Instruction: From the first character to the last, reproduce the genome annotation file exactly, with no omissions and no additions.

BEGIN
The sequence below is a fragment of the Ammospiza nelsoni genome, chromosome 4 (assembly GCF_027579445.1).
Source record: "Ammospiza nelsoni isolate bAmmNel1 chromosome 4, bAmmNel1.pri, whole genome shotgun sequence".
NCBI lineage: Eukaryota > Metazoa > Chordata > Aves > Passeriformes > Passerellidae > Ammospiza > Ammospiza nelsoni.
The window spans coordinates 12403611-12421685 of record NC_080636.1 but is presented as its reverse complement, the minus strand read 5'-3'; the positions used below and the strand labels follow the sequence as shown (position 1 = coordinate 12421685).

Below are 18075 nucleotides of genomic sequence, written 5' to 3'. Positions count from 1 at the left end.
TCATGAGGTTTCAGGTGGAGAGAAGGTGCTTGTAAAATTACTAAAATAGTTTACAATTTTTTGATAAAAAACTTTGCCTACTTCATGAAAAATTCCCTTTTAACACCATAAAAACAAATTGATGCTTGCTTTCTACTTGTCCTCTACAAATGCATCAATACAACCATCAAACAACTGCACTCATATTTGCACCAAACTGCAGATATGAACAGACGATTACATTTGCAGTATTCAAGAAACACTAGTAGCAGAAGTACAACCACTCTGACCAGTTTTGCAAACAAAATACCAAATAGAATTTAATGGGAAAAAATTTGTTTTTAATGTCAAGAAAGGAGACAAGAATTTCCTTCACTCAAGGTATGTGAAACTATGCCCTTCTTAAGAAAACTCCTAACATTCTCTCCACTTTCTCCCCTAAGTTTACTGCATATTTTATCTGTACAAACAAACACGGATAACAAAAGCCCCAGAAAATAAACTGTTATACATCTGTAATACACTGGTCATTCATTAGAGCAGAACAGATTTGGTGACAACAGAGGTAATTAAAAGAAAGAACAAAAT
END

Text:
The sequence below is a fragment of the Ammospiza nelsoni genome, chromosome 4 (assembly GCF_027579445.1).
Source record: "Ammospiza nelsoni isolate bAmmNel1 chromosome 4, bAmmNel1.pri, whole genome shotgun sequence".
NCBI lineage: Eukaryota > Metazoa > Chordata > Aves > Passeriformes > Passerellidae > Ammospiza > Ammospiza nelsoni.
The window spans coordinates 12403611-12421685 of record NC_080636.1 but is presented as its reverse complement, the minus strand read 5'-3'; the positions used below and the strand labels follow the sequence as shown (position 1 = coordinate 12421685).

Below are 18075 nucleotides of genomic sequence, written 5' to 3'. Positions count from 1 at the left end.
TCATGAGGTTTCAGGTGGAGAGAAGGTGCTTGTAAAATTACTAAAATAGTTTACAATTTTTTGATAAAAAACTTTGCCTACTTCATGAAAAATTCCCTTTTAACACCATAAAAACAAATTGATGCTTGCTTTCTACTTGTCCTCTACAAATGCATCAATACAACCATCAAACAACTGCACTCATATTTGCACCAAACTGCAGATATGAACAGACGATTACATTTGCAGTATTCAAGAAACACTAGTAGCAGAAGTACAACCACTCTGACCAGTTTTGCAAACAAAATACCAAATAGAATTTAATGGGAAAAAATTTGTTTTTAATGTCAAGAAAGGAGACAAGAATTTCCTTCACTCAAGGTATGTGAAACTATGCCCTTCTTAAGAAAACTCCTAACATTCTCTCCACTTTCTCCCCTAAGTTTACTGCATATTTTATCTGTACAAACAAACACGGATAACAAAAGCCCCAGAAAATAAACTGTTATACATCTGTAATACACTGGTCATTCATTAGAGCAGAACAGATTTGGTGACAACAGAGGTAATTAAAAGAAAGAACAAAAT